Victor brings a bit of good news

Published: Saturday, 17 April 2021

IT IS rather difficult finding good news concerning our waterways these days, but that the Anderton Boat Lift is free to use is good news.

an openingYes, my friends, there is no longer any charge for using the lift, and so you can once again take your boat to and from the Weaver without charge, as in the dim and distant past, but don't forget to book.

However it is only operating four days a week from on Monday and Friday 10am to 4pm and Saturday and Sunday 10am to 5.30pm.

Mind you, there is this strange notice—'Next available slot on the day is free of charge, however this passage is subject to availability, otherwise, charges of passage do apply.'

Perhaps you can understand it, buggered if I can.

Our picture was of the opening in 2002 when the Press was taken up the lift in a boat and the gates would not open to allow the boat out to turn on the Trent & Mersey, that rather set a precedent...

And another

Still another bit of good newsthe Rochdale will soon reopen. After being closed at Grimshaw Lane Lift Bridge—to give it its proper titlesince the 5th of March, it is hoped this Manchester bridge will be open by next Friday 23rd April.

rochdaleNewLiftIt was the need for specialist parts and equipment that has caused the seven weeks closure, but these have now been sourced and will be installed this coming week, Keith reports.

The failure of the bridge was the second in a short period and though engineers attempted in the first instant to repair the bridge, the repair only lasted a very short while when it was realised that a more permanent repair was required.

So hopefully no more stoppages.

Not so good

Not so good news is that the failure of Stanhope Lock at Middlewich closing the Four Counties Rring could have been avoided, as I am told that its problem had been known about and reported for at least 18 months.

Proved by the fact a CaRT notice appeared last summer instructing users how to shut the bottom gates to avoid leakage!

But of course it seems the usual policy of 'wait until it breaks then mend it' prevailed—closing the Four Counties Ring for 10 days.

Another tangent

So now we have another departure from maintaining the waterwaysCultural Heritage Advisory Group, that we are told will support the trust in combining effective conservation and interpretation of the built and cultural heritage of the waterways, with promoting their use, enjoyment and value for wellbeing.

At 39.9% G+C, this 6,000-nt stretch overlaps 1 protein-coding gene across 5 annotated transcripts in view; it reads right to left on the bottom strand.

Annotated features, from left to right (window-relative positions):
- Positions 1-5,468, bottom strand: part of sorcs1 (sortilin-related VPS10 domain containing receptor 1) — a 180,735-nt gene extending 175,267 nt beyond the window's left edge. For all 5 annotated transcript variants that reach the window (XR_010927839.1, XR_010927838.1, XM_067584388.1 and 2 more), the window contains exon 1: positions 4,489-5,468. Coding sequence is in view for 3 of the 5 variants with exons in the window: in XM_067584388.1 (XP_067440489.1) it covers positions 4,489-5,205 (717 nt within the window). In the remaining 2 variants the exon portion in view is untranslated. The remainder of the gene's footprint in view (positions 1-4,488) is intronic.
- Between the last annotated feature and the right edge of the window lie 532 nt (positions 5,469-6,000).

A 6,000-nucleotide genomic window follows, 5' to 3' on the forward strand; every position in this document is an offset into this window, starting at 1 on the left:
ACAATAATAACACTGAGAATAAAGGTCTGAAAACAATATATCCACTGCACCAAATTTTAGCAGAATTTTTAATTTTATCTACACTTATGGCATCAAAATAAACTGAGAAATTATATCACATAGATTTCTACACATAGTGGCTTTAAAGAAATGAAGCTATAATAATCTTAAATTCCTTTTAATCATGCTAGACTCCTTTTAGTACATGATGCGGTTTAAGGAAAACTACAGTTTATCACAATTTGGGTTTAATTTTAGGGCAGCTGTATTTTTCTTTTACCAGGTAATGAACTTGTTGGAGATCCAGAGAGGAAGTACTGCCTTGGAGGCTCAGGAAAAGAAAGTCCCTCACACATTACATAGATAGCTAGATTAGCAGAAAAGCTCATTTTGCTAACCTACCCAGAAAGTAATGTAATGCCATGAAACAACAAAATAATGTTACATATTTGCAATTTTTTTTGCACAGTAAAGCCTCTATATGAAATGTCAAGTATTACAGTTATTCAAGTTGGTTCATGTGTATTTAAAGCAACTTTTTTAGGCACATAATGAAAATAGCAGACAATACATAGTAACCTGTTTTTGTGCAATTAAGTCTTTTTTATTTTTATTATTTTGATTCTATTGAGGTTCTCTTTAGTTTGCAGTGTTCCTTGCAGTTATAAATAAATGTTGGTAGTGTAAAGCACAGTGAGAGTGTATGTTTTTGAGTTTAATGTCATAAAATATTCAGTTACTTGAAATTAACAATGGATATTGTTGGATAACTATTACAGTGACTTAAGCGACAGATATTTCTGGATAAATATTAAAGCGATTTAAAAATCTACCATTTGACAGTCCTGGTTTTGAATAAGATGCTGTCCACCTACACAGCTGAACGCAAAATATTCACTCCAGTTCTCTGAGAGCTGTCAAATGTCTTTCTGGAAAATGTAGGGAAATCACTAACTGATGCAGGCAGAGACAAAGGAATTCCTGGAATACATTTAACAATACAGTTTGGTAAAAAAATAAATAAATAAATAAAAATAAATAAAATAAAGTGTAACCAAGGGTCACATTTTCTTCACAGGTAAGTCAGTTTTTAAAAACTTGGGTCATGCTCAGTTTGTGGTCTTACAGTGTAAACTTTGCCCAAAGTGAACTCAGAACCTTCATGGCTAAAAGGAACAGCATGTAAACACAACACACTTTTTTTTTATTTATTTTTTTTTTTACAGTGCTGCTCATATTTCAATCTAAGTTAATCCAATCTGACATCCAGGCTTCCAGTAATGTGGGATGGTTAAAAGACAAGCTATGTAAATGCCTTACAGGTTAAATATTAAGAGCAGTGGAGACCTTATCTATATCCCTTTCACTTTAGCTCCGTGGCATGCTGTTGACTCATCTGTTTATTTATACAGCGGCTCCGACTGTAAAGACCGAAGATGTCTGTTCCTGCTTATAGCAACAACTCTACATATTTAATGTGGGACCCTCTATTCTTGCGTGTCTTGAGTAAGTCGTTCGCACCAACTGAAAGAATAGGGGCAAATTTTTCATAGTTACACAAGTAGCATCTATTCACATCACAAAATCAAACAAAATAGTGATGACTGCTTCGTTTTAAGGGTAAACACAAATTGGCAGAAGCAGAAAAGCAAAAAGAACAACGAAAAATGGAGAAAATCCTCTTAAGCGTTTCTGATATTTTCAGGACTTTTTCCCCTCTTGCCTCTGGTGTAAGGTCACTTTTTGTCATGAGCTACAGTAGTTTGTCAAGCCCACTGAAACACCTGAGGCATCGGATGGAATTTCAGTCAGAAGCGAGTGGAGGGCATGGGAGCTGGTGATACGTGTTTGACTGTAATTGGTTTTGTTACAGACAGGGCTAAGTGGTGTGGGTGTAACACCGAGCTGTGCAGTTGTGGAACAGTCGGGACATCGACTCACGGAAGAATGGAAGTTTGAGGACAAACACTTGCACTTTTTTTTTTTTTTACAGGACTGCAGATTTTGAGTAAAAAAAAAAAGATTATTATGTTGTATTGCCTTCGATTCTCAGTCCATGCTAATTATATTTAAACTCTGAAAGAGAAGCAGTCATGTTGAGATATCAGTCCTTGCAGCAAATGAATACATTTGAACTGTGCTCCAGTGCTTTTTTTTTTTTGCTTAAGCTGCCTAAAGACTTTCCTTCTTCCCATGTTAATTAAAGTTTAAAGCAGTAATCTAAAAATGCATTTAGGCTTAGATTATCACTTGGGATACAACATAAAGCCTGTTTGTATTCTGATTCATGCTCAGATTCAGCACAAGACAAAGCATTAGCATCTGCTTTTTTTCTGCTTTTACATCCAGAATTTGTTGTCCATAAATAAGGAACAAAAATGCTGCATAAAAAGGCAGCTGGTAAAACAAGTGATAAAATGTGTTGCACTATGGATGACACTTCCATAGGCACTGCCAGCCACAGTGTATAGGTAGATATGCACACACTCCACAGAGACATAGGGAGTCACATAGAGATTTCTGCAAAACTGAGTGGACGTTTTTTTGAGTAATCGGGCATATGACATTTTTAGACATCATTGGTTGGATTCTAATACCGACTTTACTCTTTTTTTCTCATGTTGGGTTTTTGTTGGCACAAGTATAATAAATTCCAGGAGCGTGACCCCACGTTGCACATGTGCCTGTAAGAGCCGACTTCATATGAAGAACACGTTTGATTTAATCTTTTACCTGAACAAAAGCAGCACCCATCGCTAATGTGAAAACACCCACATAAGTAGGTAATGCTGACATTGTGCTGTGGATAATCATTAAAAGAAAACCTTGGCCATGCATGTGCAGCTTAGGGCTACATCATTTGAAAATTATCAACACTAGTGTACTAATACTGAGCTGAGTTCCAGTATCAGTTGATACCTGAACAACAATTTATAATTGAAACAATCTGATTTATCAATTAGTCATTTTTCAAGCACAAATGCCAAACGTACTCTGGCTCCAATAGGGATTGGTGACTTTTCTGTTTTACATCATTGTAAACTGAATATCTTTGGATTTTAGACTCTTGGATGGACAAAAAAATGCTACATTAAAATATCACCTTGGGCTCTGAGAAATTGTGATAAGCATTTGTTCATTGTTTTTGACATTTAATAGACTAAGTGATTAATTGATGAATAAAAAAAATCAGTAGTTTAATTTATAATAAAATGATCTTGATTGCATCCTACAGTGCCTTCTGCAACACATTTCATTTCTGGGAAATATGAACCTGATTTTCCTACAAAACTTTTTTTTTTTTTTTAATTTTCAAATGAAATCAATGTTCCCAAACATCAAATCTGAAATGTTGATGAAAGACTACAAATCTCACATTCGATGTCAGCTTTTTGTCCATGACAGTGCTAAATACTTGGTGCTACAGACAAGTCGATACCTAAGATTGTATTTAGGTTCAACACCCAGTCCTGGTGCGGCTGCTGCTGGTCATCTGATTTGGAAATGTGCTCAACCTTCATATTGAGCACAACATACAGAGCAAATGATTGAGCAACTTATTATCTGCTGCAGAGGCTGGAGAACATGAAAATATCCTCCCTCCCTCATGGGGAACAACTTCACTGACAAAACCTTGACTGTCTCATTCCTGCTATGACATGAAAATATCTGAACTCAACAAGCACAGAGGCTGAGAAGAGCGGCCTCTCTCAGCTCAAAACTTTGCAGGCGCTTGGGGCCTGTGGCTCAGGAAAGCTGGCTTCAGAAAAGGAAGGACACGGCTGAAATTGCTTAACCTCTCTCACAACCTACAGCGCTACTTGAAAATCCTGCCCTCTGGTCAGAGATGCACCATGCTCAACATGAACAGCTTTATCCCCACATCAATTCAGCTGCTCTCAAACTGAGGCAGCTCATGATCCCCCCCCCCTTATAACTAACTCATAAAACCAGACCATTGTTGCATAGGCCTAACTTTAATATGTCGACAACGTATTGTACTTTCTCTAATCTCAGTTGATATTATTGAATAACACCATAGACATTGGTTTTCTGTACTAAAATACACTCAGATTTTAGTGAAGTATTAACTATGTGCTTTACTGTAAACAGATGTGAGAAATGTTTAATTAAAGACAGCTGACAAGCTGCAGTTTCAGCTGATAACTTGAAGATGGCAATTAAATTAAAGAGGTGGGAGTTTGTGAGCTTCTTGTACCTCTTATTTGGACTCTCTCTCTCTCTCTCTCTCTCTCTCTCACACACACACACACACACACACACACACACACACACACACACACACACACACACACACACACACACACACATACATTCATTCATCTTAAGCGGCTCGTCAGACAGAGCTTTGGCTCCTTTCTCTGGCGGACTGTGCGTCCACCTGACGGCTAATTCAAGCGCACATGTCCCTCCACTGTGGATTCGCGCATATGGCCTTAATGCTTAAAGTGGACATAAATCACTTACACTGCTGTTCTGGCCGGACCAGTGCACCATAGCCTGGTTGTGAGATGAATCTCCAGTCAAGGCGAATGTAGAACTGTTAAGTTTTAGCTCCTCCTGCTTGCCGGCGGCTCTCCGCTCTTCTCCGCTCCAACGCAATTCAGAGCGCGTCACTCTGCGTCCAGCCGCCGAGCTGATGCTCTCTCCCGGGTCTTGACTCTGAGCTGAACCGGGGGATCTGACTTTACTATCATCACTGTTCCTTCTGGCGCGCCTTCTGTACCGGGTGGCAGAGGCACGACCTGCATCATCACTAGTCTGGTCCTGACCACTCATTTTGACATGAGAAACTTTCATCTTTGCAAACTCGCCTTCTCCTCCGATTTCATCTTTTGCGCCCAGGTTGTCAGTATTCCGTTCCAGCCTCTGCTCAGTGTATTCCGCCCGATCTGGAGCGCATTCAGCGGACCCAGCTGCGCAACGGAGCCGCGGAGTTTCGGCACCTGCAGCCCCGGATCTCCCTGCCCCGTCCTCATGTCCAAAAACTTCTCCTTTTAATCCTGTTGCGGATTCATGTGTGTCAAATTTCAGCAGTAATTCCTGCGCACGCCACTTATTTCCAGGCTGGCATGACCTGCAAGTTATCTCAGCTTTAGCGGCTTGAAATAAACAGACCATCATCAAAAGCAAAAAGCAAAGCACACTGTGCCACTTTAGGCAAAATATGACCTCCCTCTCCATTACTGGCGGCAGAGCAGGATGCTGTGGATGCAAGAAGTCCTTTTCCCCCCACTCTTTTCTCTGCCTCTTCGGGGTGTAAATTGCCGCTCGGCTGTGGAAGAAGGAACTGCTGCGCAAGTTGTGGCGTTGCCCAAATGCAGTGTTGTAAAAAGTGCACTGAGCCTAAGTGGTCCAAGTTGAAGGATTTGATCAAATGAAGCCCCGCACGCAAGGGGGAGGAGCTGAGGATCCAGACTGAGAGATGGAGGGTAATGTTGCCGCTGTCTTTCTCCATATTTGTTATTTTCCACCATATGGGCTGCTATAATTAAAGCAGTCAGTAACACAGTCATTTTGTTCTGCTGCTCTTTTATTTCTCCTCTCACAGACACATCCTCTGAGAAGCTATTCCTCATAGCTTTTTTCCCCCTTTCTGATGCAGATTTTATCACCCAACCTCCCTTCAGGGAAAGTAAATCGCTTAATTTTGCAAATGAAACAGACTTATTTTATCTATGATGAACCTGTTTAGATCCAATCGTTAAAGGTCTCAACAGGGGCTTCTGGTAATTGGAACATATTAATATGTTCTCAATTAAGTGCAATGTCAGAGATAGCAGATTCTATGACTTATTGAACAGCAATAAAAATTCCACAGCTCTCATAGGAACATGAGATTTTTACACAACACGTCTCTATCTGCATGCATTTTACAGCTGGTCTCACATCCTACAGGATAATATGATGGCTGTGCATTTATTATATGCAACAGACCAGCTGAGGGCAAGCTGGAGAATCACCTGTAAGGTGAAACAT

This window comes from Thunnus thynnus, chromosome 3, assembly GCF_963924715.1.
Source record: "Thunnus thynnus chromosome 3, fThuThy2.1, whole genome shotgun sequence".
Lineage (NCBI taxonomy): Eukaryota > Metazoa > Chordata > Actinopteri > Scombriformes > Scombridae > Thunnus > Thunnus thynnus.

How much this cost to set-up or how much to administrate we are of course not made aware, but one thing is for sure, it is yet something else taking the focus off the actual purpose of the waterwaystheir use for boating.

The meaning of Heritage—'features belonging to the culture of a particular society, such as traditions, languages, or buildings, that were created in the past and still have historical importance' is all well and good but has little or nothing to do with the actual workings of the waterways, which are falling by the wayside.

Surely it is better in the hands of the professionals—English Heritage—that was created for the purpose and not the dabbling of the trust that has much more important matters in its hands.

Keep the boats away

There is little wonder that boaters arranged a mass protest of boats at Broxbourne along the Lee in protest of CaRT's mooring 'Safety Zone' policy, that restricts or prohibits the mooring of boats and so reduces so many London mooring locations.

They have headed en masse to Broxbourne on the Lee to protest on Saturday 17th April, at the introduction of the Canal & River Trust’s new rules that restricts or prohibits the mooring of boats at many London locations.

It has been calculated that this will displace 550 boats, including 150 from sites in Hackney, Tottenham and Clapton in addition to Broxbourne.

Whilst it will no doubt make cruising easier, it will make it even more difficult to find mooring in the city, which is perhaps its purpose—keep the pesky boats away!

Victor Swift